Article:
“This announcement is yet another sign that the president intends to double down on his job-crushing policies, no matter how devastating the impact for America’s heartland and the country as a whole. And it is the latest example of the president’s crusade against affordable, reliable energy that is already hurting jobs and squeezing middle-class families,” House Speaker John A. Boehner, Ohio Republican, said in a statement.

“Republicans have consistently passed legislation to rein in the EPA and stop these harmful policies from taking effect, and we will continue to make this a priority in the new Congress,” he said.

Other Republicans pointed out that Mr. Obama is leaving much of the heavy lifting to his successor.

The handshake deal with China, even under the most optimistic negotiating scenarios, could not become a formal treaty until next year’s Paris conference. By that time, Mr. Obama would have to win approval from a Republican-led Senate to make the treaty law.

During the Clinton administration, the Senate pronounced in a 97-0 vote that it would not sign the Kyoto Protocol limiting carbon dioxide emissions, and the accord was never submitted formally.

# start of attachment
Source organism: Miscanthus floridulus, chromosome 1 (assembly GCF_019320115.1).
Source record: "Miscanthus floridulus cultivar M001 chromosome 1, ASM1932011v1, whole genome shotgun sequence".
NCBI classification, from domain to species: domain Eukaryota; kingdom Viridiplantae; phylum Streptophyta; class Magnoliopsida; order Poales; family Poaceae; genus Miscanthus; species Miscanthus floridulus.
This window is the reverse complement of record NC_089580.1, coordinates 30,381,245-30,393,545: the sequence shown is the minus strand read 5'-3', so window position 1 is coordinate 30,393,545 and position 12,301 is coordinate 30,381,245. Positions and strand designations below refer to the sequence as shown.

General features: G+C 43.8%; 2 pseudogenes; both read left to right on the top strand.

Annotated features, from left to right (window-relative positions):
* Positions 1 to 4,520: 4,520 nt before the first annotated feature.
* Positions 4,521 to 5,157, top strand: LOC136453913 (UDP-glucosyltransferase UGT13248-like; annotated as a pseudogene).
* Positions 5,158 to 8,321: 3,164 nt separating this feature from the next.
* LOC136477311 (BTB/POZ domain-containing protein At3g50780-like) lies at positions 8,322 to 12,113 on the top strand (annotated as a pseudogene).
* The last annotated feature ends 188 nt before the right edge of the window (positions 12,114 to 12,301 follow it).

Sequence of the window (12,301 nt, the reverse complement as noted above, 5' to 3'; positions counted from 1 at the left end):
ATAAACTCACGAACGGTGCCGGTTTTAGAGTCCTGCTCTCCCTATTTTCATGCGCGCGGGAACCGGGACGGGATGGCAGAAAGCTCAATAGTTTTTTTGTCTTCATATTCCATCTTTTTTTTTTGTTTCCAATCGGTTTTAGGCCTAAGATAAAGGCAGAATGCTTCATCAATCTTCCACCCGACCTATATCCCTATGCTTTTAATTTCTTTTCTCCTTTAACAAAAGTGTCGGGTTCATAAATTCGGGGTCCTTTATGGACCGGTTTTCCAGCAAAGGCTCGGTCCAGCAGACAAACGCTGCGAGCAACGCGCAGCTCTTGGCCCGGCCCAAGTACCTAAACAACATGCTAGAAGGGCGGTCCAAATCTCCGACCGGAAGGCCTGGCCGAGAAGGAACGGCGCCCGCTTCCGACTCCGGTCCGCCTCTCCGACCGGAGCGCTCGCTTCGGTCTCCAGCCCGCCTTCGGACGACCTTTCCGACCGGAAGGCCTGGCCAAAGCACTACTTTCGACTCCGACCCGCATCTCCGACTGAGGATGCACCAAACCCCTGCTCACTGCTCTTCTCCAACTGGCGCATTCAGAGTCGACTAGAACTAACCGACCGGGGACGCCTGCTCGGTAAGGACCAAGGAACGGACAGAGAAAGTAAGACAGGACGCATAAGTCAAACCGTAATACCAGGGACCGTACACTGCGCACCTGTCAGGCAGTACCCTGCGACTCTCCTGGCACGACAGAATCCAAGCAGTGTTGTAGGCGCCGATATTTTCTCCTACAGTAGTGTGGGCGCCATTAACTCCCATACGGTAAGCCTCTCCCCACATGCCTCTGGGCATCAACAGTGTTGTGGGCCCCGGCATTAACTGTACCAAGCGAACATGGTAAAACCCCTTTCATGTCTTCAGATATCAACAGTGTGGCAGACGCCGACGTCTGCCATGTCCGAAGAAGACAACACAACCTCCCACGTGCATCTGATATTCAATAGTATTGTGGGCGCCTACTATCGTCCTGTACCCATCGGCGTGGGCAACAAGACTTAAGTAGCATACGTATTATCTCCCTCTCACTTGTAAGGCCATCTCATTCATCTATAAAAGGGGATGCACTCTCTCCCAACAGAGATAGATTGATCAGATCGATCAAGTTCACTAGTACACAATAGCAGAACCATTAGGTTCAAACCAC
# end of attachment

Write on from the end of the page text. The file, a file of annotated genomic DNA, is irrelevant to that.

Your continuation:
Given that the agreement with China would not be legally binding and would be achieved primarily through regulatory agencies, the next president could roll back the program in easy fashion.

Although the fire from the right is to be expected, Mr. Obama also is taking heat from some on the left who say the agreement does not go far enough.

“The announced U.S. emissions reduction target is grounded in neither the physical reality of climate science nor the lived reality of hundreds of millions of people in developing countries whose lives and livelihoods are in jeopardy due to drought, flooding, fire and other extreme weather events,” said Erich Pica, president of the environmental group Friends of the Earth.

“Simply put, the nonbinding target falls miserably short of what science, justice and equity demand,” he said.

Dave Boyer contributed to this report.